JAMA2005

316. Vasopressin for cardiac arrest: a systematic review and meta-analysis

Vasopressin for cardiac arrest: a systematic review and meta-analysis Vasopressin for cardiac arrest: a systematic review and meta-analysis Vasopressin for cardiac arrest: a systematic review and meta-analysis Aung K, Htay T CRD summary This review assessed the effectiveness of vasopressin compared with epinephrine in the treatment of cardiac arrest. The authors concluded that vasopressin has no clear advantage over epinephrine in this context. This appears to be a well designed and conducted (...) systematic review, so the authors' conclusions are likely to be reliable. Authors' objectives To determine the effectiveness of vasopressin in the treatment of cardiac arrest. Searching MEDLINE, EMBASE, CINAHL and International Pharmaceutical Abstracts were all searched from inception to February 2004. The Cochrane CENTRAL Register (Issue 4, 2003) and DARE (first quarter of 2004) were also searched. The search terms used were reported and no language restrictions were applied. The reference lists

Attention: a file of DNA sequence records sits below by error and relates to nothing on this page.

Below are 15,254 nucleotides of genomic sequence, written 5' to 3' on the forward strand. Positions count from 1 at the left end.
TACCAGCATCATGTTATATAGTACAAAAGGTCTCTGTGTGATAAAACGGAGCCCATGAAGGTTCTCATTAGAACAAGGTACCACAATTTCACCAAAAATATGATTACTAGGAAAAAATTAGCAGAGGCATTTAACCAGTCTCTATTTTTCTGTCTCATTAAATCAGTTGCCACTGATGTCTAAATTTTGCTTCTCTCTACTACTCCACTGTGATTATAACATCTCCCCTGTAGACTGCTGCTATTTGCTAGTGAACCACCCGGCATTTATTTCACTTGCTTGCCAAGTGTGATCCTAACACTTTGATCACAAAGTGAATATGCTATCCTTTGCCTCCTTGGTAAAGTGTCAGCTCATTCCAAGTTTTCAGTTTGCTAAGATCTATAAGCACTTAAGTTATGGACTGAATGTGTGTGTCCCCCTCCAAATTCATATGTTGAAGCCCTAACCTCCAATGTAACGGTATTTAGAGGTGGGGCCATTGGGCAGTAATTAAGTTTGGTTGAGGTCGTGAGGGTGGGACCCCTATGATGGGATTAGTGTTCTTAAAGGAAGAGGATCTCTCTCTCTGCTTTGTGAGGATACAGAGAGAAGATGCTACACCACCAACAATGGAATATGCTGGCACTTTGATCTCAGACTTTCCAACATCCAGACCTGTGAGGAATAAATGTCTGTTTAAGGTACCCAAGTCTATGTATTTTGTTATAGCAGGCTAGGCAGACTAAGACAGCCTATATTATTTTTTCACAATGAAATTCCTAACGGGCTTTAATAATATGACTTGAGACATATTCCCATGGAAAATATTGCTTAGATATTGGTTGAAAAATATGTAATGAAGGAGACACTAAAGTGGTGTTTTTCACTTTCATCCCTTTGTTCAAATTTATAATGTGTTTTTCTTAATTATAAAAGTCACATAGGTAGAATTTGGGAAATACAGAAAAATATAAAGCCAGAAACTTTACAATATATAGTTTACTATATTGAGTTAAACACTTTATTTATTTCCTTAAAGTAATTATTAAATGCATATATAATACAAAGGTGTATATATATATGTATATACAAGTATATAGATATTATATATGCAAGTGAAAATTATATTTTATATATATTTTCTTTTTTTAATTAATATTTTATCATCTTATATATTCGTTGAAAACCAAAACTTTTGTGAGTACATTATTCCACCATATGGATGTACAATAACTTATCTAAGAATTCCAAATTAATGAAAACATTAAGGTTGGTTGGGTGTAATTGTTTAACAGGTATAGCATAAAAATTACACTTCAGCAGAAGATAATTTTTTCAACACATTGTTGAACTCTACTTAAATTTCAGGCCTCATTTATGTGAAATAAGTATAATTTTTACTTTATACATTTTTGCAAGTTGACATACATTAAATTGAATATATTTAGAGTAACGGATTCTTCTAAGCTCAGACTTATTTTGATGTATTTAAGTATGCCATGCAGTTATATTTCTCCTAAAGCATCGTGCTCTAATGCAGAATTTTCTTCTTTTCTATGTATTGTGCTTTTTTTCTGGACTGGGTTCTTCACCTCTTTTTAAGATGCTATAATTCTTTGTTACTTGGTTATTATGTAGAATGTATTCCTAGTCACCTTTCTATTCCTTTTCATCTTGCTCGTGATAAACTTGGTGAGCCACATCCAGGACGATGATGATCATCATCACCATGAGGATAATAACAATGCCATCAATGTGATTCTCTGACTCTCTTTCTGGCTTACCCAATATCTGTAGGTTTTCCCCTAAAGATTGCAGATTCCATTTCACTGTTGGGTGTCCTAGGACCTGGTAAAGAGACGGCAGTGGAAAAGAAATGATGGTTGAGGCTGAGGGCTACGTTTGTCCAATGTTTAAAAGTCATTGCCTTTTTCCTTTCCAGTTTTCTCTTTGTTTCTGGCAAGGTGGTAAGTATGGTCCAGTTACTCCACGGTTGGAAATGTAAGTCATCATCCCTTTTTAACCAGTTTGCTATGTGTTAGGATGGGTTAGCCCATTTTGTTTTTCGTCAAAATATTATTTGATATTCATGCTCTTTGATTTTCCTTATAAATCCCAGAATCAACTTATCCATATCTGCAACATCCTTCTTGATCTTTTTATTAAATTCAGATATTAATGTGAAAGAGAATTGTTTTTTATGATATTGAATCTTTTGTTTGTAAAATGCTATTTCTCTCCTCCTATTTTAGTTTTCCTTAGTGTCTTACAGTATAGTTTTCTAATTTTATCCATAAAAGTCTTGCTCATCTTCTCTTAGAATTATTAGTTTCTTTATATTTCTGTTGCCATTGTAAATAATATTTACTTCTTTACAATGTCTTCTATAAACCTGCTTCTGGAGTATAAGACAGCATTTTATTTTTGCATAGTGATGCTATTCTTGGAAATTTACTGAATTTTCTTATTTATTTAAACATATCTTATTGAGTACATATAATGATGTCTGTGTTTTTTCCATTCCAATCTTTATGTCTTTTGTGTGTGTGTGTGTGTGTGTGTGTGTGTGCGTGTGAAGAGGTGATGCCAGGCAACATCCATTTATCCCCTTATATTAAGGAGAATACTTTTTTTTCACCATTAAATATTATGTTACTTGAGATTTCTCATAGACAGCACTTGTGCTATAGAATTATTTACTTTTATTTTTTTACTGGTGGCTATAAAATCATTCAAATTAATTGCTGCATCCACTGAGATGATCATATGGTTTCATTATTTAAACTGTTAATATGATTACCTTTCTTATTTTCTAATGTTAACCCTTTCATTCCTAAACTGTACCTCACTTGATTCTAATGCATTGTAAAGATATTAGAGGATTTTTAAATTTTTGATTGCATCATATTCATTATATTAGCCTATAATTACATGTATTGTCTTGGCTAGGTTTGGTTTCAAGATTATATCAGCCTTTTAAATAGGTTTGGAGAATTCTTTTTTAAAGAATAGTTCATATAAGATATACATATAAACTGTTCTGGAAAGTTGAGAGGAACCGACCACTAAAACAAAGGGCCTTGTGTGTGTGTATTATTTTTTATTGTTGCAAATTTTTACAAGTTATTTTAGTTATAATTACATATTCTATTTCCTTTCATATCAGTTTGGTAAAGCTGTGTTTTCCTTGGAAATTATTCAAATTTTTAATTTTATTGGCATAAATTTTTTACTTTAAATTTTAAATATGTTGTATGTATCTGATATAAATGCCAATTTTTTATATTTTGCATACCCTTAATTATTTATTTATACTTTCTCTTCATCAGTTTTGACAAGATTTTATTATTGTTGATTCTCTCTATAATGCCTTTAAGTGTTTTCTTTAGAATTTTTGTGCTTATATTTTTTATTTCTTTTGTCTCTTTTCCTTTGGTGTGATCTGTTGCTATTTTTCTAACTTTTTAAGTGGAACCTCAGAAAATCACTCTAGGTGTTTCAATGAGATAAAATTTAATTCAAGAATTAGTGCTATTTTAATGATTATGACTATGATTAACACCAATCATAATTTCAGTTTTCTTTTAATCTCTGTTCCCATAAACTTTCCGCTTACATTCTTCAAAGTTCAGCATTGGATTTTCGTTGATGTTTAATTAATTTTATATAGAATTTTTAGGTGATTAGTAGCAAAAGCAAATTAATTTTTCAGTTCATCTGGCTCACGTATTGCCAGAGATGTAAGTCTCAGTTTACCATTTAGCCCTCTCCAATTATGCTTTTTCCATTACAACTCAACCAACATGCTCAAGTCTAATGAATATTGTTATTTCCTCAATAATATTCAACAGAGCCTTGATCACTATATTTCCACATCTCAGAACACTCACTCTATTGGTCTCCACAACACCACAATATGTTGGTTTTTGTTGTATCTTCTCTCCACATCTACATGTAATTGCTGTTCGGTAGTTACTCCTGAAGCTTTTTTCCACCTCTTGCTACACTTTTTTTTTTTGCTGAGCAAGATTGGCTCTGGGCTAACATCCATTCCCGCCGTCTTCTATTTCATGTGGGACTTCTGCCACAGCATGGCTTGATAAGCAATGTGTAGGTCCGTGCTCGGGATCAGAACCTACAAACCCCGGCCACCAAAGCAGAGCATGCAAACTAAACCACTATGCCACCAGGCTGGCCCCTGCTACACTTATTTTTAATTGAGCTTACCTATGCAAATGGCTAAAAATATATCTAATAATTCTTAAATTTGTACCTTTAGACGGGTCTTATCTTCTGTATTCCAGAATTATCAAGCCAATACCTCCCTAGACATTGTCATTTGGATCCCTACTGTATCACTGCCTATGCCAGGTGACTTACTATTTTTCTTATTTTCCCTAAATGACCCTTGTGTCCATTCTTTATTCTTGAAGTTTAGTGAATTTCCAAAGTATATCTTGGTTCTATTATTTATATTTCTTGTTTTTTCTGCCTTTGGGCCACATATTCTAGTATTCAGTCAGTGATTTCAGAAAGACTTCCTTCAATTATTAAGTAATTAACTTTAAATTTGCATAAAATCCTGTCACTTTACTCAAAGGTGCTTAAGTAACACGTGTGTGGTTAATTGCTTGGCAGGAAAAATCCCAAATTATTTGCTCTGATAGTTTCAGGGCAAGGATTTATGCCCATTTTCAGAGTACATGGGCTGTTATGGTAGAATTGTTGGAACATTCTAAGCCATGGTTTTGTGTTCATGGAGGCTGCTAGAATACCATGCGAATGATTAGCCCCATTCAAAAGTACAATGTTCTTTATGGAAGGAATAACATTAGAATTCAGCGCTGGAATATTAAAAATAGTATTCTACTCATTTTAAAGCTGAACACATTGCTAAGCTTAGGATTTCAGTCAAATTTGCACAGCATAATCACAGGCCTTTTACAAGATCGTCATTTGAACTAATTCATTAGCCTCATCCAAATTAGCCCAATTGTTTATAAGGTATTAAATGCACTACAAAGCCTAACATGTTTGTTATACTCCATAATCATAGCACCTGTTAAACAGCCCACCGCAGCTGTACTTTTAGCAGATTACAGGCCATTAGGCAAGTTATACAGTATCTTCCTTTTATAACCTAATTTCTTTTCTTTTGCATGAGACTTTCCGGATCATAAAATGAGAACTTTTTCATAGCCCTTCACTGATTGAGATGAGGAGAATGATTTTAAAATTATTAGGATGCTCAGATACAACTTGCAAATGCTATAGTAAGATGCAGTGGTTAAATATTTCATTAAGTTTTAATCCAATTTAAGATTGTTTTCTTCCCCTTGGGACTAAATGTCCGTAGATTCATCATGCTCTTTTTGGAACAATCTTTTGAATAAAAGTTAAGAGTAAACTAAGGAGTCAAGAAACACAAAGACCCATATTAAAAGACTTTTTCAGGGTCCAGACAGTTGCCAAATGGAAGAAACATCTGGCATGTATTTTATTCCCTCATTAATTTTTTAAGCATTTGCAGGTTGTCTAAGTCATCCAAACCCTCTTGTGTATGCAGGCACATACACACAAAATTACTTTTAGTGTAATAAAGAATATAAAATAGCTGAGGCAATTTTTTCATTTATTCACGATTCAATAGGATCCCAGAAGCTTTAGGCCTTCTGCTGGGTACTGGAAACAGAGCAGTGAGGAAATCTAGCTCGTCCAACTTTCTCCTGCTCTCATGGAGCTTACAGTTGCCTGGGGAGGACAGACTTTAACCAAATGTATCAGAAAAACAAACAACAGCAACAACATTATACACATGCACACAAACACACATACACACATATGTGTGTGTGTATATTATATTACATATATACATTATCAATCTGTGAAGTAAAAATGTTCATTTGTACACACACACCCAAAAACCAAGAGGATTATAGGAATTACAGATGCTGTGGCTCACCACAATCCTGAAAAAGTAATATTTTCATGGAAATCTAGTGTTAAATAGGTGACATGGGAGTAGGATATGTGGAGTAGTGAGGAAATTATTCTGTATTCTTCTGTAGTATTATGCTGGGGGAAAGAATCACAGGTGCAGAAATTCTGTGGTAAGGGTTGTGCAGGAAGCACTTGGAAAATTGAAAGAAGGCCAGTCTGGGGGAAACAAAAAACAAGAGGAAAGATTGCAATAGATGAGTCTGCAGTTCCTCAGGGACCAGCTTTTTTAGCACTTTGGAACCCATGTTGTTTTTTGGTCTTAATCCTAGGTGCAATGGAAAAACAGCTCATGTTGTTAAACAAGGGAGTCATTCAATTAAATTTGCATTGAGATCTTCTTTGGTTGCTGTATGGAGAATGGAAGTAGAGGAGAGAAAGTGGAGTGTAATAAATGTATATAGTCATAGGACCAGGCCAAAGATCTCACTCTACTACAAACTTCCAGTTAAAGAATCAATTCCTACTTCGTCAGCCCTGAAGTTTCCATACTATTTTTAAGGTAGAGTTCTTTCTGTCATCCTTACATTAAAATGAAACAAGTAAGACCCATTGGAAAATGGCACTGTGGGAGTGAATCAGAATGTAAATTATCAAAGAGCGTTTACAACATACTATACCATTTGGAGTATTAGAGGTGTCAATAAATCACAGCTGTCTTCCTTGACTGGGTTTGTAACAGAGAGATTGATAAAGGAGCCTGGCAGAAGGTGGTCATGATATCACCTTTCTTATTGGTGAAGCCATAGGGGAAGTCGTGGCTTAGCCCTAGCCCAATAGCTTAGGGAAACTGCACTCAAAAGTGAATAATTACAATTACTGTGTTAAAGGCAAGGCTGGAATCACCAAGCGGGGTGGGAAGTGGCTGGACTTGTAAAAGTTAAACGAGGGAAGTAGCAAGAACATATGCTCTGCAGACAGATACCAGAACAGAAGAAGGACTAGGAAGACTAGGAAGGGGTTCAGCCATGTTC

DARE.2005

318. Coolgard 3000 Catheter Thermal Regulation system: endovascular hypothermia induction for treatment of comatose survivors of ventricular fibrillation cardiac arrest